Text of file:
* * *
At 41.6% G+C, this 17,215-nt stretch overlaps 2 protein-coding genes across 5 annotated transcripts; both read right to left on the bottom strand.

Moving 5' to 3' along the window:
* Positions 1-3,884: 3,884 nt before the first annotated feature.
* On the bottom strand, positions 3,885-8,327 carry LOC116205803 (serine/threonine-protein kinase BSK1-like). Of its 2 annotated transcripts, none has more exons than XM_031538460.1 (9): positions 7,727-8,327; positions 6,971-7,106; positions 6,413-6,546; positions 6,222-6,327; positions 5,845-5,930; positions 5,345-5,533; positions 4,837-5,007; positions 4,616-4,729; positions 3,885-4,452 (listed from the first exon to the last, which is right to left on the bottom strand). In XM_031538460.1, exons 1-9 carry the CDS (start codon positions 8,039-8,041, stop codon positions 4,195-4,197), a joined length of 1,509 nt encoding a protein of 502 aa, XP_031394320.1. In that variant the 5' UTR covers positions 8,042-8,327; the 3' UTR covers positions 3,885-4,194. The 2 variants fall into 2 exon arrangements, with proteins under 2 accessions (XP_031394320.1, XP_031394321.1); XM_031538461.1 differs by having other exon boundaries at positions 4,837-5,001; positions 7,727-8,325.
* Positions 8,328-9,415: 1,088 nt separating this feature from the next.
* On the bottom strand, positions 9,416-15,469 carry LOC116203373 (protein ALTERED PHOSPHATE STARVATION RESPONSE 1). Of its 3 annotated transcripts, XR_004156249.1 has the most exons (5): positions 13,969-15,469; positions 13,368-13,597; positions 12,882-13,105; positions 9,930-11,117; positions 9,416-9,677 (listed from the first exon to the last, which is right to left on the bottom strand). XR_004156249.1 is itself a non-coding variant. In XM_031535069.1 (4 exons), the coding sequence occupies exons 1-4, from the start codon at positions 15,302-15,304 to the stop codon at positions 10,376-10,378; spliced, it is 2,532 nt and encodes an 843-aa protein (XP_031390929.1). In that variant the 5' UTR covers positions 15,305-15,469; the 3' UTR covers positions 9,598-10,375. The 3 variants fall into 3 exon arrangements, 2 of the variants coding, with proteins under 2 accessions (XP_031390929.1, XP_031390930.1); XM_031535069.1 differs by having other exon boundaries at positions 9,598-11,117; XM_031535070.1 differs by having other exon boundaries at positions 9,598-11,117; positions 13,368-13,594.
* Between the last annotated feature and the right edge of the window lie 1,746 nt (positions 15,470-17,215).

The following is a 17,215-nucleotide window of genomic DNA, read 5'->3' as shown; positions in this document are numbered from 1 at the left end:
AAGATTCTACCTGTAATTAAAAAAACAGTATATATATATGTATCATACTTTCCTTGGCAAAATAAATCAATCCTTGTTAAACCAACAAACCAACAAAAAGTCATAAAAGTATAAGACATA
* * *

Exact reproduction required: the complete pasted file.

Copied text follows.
At 41.6% G+C, this 17,215-nt stretch overlaps 2 protein-coding genes across 5 annotated transcripts; both read right to left on the bottom strand.

Moving 5' to 3' along the window:
* Positions 1-3,884: 3,884 nt before the first annotated feature.
* On the bottom strand, positions 3,885-8,327 carry LOC116205803 (serine/threonine-protein kinase BSK1-like). Of its 2 annotated transcripts, none has more exons than XM_031538460.1 (9): positions 7,727-8,327; positions 6,971-7,106; positions 6,413-6,546; positions 6,222-6,327; positions 5,845-5,930; positions 5,345-5,533; positions 4,837-5,007; positions 4,616-4,729; positions 3,885-4,452 (listed from the first exon to the last, which is right to left on the bottom strand). In XM_031538460.1, exons 1-9 carry the CDS (start codon positions 8,039-8,041, stop codon positions 4,195-4,197), a joined length of 1,509 nt encoding a protein of 502 aa, XP_031394320.1. In that variant the 5' UTR covers positions 8,042-8,327; the 3' UTR covers positions 3,885-4,194. The 2 variants fall into 2 exon arrangements, with proteins under 2 accessions (XP_031394320.1, XP_031394321.1); XM_031538461.1 differs by having other exon boundaries at positions 4,837-5,001; positions 7,727-8,325.
* Positions 8,328-9,415: 1,088 nt separating this feature from the next.
* On the bottom strand, positions 9,416-15,469 carry LOC116203373 (protein ALTERED PHOSPHATE STARVATION RESPONSE 1). Of its 3 annotated transcripts, XR_004156249.1 has the most exons (5): positions 13,969-15,469; positions 13,368-13,597; positions 12,882-13,105; positions 9,930-11,117; positions 9,416-9,677 (listed from the first exon to the last, which is right to left on the bottom strand). XR_004156249.1 is itself a non-coding variant. In XM_031535069.1 (4 exons), the coding sequence occupies exons 1-4, from the start codon at positions 15,302-15,304 to the stop codon at positions 10,376-10,378; spliced, it is 2,532 nt and encodes an 843-aa protein (XP_031390929.1). In that variant the 5' UTR covers positions 15,305-15,469; the 3' UTR covers positions 9,598-10,375. The 3 variants fall into 3 exon arrangements, 2 of the variants coding, with proteins under 2 accessions (XP_031390929.1, XP_031390930.1); XM_031535069.1 differs by having other exon boundaries at positions 9,598-11,117; XM_031535070.1 differs by having other exon boundaries at positions 9,598-11,117; positions 13,368-13,594.
* Between the last annotated feature and the right edge of the window lie 1,746 nt (positions 15,470-17,215).

The following is a 17,215-nucleotide window of genomic DNA, read 5'->3' as shown; positions in this document are numbered from 1 at the left end:
AAGATTCTACCTGTAATTAAAAAAACAGTATATATATATGTATCATACTTTCCTTGGCAAAATAAATCAATCCTTGTTAAACCAACAAACCAACAAAAAGTCATAAAAGTATAAGACATA